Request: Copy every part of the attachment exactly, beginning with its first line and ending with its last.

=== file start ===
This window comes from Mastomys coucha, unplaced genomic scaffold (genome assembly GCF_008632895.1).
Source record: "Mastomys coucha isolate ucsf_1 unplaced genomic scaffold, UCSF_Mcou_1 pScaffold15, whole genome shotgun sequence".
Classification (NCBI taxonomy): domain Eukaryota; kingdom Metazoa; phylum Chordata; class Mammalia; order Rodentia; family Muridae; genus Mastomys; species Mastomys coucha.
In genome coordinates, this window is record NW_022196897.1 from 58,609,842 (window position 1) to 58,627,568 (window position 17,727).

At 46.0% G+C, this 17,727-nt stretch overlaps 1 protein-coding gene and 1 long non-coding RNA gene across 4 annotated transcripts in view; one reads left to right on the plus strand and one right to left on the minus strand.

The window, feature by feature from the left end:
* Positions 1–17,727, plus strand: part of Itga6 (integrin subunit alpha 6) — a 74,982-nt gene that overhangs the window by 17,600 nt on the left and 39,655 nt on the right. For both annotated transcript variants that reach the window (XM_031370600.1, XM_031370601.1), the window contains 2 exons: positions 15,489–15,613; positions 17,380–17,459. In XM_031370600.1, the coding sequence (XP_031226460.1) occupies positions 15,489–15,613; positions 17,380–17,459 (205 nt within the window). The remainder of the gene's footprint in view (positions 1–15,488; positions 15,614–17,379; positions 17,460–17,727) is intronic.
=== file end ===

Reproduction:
This window comes from Mastomys coucha, unplaced genomic scaffold (genome assembly GCF_008632895.1).
Source record: "Mastomys coucha isolate ucsf_1 unplaced genomic scaffold, UCSF_Mcou_1 pScaffold15, whole genome shotgun sequence".
Classification (NCBI taxonomy): domain Eukaryota; kingdom Metazoa; phylum Chordata; class Mammalia; order Rodentia; family Muridae; genus Mastomys; species Mastomys coucha.
In genome coordinates, this window is record NW_022196897.1 from 58,609,842 (window position 1) to 58,627,568 (window position 17,727).

At 46.0% G+C, this 17,727-nt stretch overlaps 1 protein-coding gene and 1 long non-coding RNA gene across 4 annotated transcripts in view; one reads left to right on the plus strand and one right to left on the minus strand.

The window, feature by feature from the left end:
* Positions 1–17,727, plus strand: part of Itga6 (integrin subunit alpha 6) — a 74,982-nt gene that overhangs the window by 17,600 nt on the left and 39,655 nt on the right. For both annotated transcript variants that reach the window (XM_031370600.1, XM_031370601.1), the window contains 2 exons: positions 15,489–15,613; positions 17,380–17,459. In XM_031370600.1, the coding sequence (XP_031226460.1) occupies positions 15,489–15,613; positions 17,380–17,459 (205 nt within the window). The remainder of the gene's footprint in view (positions 1–15,488; positions 15,614–17,379; positions 17,460–17,727) is intronic.